I do “get” nostalgia.
My first radio station – KEYJ, which became KQDJ during my senior year of high school – was one of the formative experiences of my life.
But sometime around 2000, it changed from a local middle-of-the-road station to a “computer in a closet” station relaying ESPN Sportsradio and the occasional high school sports event. They moved the studio from above the drugstore on mainstreet to a nondescript suite in a strip mall downwind from a Walmart. I don’t drop by to visit, because it’s not the station it was when I was 16. It’s not a radio station anyone in 1980 would have recognized at all.
The past is a keen, formative memory. The present is a 10 year old PC passing along people jabbering about the NBA.
If it disappeared tomorrow, the memory would remain. The present wouldn’t be lamented at all.
The CIty Pages – which was the last survivor of an endless stream of “alternative” weekly tabloids (Twin Cities Reader, Nightbeat, Cake, Buzz, and no doubt others) that used to sit in bins outside record stores, co-ops and cafes all over town – has closed, effective whoah, that was fast:
“Since City Pages revenue is 100% driven by advertisers and events—and those investments have dropped precipitously—there’s no reasonable financial scenario that would enable us to continue operations in the face of this pandemic,” Star Tribune Chief Revenue Office Paul Kasbohm said in a statement. “Unfortunately, we foresee no meaningful recovery of these sectors or their advertising investments in the near future, leaving us no other options than to close City Pages.”
City Pages will stop publishing in print and online immediately, according to a news release. The last print edition of City Pages will be distributed this week.
The closure eliminates all City Pages positions.
I come not to praise the City Pages, but to bury it. But fairness demands a little clarity.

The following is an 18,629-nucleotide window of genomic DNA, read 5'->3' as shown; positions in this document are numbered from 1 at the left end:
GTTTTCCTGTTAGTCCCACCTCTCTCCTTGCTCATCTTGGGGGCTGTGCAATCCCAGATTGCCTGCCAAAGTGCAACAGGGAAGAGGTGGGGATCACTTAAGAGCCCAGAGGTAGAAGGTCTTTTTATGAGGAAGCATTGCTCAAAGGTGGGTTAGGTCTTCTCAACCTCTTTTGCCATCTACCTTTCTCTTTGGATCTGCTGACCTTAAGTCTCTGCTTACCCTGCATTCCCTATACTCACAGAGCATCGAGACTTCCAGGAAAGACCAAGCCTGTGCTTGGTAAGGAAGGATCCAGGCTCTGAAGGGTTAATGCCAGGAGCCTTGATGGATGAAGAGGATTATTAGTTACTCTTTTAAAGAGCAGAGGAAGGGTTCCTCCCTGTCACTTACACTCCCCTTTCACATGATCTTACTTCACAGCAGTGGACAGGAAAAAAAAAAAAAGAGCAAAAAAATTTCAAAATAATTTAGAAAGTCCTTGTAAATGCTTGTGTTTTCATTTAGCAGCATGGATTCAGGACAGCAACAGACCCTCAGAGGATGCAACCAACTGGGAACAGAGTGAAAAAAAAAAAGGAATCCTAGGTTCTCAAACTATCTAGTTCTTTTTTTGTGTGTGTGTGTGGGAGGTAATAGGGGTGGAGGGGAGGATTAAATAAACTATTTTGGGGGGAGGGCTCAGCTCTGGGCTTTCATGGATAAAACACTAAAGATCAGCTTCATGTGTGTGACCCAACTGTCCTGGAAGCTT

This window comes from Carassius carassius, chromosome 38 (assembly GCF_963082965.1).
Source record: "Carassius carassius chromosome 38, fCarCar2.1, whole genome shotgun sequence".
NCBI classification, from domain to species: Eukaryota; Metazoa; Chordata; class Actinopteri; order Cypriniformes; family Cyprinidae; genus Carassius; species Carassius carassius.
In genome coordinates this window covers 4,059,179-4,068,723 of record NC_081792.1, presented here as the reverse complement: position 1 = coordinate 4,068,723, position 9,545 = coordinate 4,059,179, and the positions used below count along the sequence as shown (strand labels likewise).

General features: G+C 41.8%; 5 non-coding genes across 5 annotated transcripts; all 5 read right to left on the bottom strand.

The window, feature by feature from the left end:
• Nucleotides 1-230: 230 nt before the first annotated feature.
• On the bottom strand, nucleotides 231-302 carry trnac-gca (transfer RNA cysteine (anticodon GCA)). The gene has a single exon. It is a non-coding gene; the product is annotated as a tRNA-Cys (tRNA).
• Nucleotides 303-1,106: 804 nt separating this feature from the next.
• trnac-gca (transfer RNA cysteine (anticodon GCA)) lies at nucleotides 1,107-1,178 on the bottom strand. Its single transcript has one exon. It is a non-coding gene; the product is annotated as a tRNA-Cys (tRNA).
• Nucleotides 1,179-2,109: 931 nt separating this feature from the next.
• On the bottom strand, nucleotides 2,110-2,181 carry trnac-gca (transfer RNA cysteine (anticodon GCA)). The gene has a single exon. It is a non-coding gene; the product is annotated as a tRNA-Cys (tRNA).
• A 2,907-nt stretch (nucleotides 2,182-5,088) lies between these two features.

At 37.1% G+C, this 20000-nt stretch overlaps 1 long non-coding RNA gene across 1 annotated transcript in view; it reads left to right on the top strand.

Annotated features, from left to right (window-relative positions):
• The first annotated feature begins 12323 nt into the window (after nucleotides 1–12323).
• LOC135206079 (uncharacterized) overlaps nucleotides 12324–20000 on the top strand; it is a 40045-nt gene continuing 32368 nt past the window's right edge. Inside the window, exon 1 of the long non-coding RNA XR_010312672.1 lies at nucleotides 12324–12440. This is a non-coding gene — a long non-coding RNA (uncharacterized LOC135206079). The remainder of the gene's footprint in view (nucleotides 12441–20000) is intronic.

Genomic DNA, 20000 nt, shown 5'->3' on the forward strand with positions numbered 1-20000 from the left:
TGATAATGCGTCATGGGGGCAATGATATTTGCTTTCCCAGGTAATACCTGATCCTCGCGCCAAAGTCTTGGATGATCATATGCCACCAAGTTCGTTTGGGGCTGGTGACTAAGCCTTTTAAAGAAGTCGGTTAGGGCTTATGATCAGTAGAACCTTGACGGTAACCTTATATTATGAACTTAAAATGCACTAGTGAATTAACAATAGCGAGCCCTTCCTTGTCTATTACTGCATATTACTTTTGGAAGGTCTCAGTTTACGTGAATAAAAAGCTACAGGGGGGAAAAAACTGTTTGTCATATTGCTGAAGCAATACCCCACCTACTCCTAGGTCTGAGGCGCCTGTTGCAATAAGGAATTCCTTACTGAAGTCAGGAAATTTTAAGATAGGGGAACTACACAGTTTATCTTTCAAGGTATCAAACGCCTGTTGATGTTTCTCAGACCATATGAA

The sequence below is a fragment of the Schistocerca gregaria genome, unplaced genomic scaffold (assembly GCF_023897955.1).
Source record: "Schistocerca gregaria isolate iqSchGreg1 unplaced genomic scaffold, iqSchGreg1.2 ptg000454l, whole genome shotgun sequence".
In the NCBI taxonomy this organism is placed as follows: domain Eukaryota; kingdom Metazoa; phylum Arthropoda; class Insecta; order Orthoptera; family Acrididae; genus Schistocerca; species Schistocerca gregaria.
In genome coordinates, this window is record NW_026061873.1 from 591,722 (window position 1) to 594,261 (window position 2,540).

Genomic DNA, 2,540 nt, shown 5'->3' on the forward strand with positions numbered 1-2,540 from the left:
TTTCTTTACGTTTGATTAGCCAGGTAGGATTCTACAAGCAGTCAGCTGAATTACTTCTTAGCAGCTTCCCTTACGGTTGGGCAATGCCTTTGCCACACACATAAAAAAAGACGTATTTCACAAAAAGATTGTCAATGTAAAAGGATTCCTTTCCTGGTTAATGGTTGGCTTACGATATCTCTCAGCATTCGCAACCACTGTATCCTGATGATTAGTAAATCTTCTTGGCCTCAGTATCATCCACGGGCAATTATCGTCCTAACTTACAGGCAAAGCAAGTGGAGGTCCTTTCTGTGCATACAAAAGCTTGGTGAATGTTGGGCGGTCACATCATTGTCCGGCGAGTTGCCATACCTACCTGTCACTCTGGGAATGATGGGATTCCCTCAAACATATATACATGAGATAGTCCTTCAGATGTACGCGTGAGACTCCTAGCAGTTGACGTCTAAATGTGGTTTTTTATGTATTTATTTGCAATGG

The City Pages were the last survivor of what used to be a bumper crop of freebie tabloids that popped up in bins outside restaurants, co-ops, record stores and bars. There were a bunch – Nightbeat in the eighties, Twin Cities Reader in the eighties and nineties, joined by Cake and Buzz and a few others in the nineties. The field winnowed down to just the City Pages by about 2000.
In the eighties, it was where writers like David Brauer, Brian Lambert and James Lileks got their starts – indeed, it was where Lileks gave me my first legit-media plug, 33 years ago.
And for a few years, in the ’90s and early 2000s, City Pages did some great journalism. They did more, better long-form and investigative reporting than the Strib or PiPress, at their best, under editor Steve “Don’t even think about singing ‘Oh Sherry’ around me” Perry. It was biased to the left to a fault. But beneath all that, the reporting was otherwise generally solid. And Perry could go off the reservation; in about 1997, Perry was the first journo in the Twin Cities to write that the swelling push for carry permit reform in Minnesota hadn’t brought blood to the streets of a couple dozen other states, wasn’t going to bring it to Minnesota, either.
When Perry left in 2005-ish (to return as editor of the Soros-funded attack-PR site Minnesota Monitor, which became the Minnesota Independent, and distinguished itself in journalistic glory under neither guise), the City Pages slid and slid hard. For most of the past 10-15 years, the paper’s “journalism” has been at best risible hackery, or incompetent hackery, self-parodying hackery, or sloppy gurgitations of DFL chanting points or, when female conservative politicians were involved, creepy panty-sniffing.
If the City Pages had been its 1998 self, its collapse would have been something to mourn, maybe, for some reason other than the nostalgia local establishment journos have been venting about.
But the City Pages of the 21st Century has been not a shadow, but a mockery, of anything of real value that it may once have been.